Okay, it looks like I'll have a little time to write, finally.
San Diego Comicon was quite an experience. I hadn't been out of my village for nearly 10 years, and though I was working with Jim Vance on completing the book, it was going at a snail's pace and seemed like working in the coal mine, except for the encouragement of the people on the Cat Dancing With Omaha Yahoo group, who kept us going.
My health has never been good, but at my age things pile up, and before I could venture forward to speak or appear in public, I had to have major dental work done. With no health coverage that was a problem, but I made a deal with my employer, and I got fitted with a full upper denture, only 3 weeks before San Diego. Adjusting to the new appliance was difficult and required several radical changes of diet while I adapted, and those dietary changes were not easy for me either because of my frail digestive system, the result of my colon cancer. But somehow I got myself operating and with some financial help from a fan/collector (you know who you are!) I flew out to San Diego and spent 3 days in the middle of something wilder than anything I've ever seen before.
After fighting my way through a Super Bowl sized crowd 8-10 blocks from the sumptuous Horton Grand Hotel and down the street, weaving my way between gigantic multi-story promotional booths for game companies and TV shows, lugging 40 lbs. of artwork and books, I found my way to the Convention Center, and finally to the NBM booth, and was welcomed by Terry Nantier and his gang.
Here are some photos taken by NBM photographer Justin Brandon at San Diego.
Reed Waller signing and visiting, with Terry Nantier
Reed and Rick Geary sketching (back: Terry Nantier, booth mgr. Patrick Turner)
Over the weekend I only had time to do about half a dozen sketches, I was so busy talking with fans. It was gratifying to see so many people glad to see me and eager to express their appreciation for Omaha, their sorrow over the loss of Kate, and their gratitude to Jim Vance and me for completing it. Though many visitors weren't even aware that we'd done the job, and the premiere appearance of the final volume of Omaha was a complete surprise to them!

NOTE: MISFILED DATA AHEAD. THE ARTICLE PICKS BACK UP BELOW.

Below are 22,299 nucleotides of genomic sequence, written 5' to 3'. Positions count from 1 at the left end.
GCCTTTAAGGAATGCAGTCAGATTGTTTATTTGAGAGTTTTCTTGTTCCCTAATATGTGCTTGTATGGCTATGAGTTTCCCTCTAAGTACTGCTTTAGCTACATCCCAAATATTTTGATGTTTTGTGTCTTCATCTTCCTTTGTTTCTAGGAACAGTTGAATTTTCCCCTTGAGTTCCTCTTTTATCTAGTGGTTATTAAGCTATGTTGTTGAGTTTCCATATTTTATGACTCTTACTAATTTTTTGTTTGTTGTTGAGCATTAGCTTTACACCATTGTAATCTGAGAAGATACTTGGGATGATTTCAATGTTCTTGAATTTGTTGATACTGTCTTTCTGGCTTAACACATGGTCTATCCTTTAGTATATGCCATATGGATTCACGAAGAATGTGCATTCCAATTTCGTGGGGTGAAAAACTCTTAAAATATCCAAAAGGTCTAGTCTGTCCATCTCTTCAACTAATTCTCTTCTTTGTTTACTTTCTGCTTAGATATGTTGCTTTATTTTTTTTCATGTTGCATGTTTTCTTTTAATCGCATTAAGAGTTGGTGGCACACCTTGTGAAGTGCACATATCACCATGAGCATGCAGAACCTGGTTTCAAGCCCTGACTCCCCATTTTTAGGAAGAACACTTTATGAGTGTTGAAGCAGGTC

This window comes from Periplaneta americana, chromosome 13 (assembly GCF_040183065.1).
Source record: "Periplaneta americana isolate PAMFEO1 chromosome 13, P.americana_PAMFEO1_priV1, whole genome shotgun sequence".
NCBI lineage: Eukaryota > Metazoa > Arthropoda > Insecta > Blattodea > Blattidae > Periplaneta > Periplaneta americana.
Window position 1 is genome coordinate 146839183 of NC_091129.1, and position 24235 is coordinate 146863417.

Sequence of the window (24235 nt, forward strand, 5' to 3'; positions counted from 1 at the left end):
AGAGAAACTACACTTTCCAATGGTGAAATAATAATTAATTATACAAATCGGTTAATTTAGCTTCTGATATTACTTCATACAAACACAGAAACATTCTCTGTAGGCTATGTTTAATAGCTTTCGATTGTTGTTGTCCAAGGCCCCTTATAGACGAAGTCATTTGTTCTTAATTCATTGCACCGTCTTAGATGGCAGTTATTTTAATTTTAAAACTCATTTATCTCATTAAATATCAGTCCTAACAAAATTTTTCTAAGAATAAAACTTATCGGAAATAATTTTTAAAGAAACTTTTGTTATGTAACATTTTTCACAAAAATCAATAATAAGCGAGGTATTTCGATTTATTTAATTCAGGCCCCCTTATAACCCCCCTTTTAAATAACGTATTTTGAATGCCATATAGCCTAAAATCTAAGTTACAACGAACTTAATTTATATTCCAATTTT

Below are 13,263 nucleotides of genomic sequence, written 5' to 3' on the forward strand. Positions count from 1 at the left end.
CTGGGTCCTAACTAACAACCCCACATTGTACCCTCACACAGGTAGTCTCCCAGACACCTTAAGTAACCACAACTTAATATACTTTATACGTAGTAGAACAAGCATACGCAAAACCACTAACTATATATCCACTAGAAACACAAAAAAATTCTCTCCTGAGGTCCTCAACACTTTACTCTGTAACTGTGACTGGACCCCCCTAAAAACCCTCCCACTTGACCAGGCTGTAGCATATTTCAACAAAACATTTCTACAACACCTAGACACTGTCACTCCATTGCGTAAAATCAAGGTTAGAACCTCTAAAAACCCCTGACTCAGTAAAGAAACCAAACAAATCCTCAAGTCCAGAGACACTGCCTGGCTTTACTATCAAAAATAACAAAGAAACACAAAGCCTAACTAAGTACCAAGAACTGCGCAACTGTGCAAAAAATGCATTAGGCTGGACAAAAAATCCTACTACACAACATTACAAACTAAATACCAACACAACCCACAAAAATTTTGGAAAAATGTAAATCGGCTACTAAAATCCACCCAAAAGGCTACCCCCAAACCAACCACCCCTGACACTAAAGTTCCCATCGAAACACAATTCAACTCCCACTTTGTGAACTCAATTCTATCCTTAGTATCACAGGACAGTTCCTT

It was exciting to emerge from obscurity to be recognized as an Old Pro. But it was also spooky and strange to be there by myself, after so many years of sitting in the hot seat sketching while Kate did all the talking for the two of us.
Terry warned me not to expect to be "the center of attention," since SDCC had changed quite a bit since the Old Days. I had to laugh. As if we were ever the center of attention. "If there's even 50 people there who remember Omaha, I'll be happy," I said.
I certainly got my wish. All weekend I was kept busy visiting with fans, telling stories, listening to stories, hearing about what kind of impact Omaha had on some people's lives during a time of profound social change.
On Saturday I wove my way through the buildings to the marina, to be interviewed for Comic Book Resources TV. The video, plus audio interviews with me, Jim Vance, and Denis Kitchen, and Jim's deeply moving introduction to the final volume can all be found by visiting the Omaha home page at NBM. Please check this out!
It took me six months to recover from the ordeal, but it was worth it. Now I'm going to try to catch up on this blog, and begin to repay my old debts.